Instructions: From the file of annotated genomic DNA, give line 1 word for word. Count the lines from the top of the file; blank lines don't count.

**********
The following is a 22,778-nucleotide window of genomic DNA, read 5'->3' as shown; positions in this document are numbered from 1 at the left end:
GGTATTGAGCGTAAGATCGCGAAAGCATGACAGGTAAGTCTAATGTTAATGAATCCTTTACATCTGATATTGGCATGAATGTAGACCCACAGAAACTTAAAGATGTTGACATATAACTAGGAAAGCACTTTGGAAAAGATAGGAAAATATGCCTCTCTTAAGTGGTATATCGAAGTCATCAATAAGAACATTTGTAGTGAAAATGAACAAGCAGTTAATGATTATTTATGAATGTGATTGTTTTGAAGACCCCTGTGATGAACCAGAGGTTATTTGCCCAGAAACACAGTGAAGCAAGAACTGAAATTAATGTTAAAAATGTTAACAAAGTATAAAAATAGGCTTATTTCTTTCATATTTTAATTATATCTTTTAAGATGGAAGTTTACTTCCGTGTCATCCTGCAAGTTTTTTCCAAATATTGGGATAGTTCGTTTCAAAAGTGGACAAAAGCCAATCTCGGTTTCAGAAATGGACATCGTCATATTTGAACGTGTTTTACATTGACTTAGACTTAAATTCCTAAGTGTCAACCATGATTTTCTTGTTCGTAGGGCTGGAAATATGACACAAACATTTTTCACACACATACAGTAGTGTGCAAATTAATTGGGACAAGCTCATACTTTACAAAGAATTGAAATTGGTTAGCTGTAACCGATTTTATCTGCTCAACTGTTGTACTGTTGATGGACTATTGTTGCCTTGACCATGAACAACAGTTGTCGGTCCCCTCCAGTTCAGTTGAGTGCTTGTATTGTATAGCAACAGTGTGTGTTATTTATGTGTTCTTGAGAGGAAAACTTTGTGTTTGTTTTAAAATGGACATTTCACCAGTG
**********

The following is a 22,778-nucleotide window of genomic DNA, read 5'->3' as shown; positions in this document are numbered from 1 at the left end: